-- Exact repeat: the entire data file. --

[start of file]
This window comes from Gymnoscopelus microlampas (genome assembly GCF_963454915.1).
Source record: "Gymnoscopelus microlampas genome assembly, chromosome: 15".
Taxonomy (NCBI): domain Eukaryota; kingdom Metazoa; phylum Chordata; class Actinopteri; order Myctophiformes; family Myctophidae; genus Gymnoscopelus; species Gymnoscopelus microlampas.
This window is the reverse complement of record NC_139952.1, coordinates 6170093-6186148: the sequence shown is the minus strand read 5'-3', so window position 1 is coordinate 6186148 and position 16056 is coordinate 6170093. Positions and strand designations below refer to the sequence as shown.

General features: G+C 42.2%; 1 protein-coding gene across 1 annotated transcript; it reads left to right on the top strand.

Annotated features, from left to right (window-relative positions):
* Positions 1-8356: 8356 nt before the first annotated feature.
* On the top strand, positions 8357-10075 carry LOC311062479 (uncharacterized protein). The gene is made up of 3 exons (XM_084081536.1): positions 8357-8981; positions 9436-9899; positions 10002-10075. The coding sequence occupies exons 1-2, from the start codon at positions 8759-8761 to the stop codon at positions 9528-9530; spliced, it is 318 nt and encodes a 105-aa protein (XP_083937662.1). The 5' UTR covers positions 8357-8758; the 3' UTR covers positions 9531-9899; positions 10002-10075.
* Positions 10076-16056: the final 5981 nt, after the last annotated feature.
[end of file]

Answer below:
This window comes from Gymnoscopelus microlampas (genome assembly GCF_963454915.1).
Source record: "Gymnoscopelus microlampas genome assembly, chromosome: 15".
Taxonomy (NCBI): domain Eukaryota; kingdom Metazoa; phylum Chordata; class Actinopteri; order Myctophiformes; family Myctophidae; genus Gymnoscopelus; species Gymnoscopelus microlampas.
This window is the reverse complement of record NC_139952.1, coordinates 6170093-6186148: the sequence shown is the minus strand read 5'-3', so window position 1 is coordinate 6186148 and position 16056 is coordinate 6170093. Positions and strand designations below refer to the sequence as shown.

General features: G+C 42.2%; 1 protein-coding gene across 1 annotated transcript; it reads left to right on the top strand.

Annotated features, from left to right (window-relative positions):
* Positions 1-8356: 8356 nt before the first annotated feature.
* On the top strand, positions 8357-10075 carry LOC311062479 (uncharacterized protein). The gene is made up of 3 exons (XM_084081536.1): positions 8357-8981; positions 9436-9899; positions 10002-10075. The coding sequence occupies exons 1-2, from the start codon at positions 8759-8761 to the stop codon at positions 9528-9530; spliced, it is 318 nt and encodes a 105-aa protein (XP_083937662.1). The 5' UTR covers positions 8357-8758; the 3' UTR covers positions 9531-9899; positions 10002-10075.
* Positions 10076-16056: the final 5981 nt, after the last annotated feature.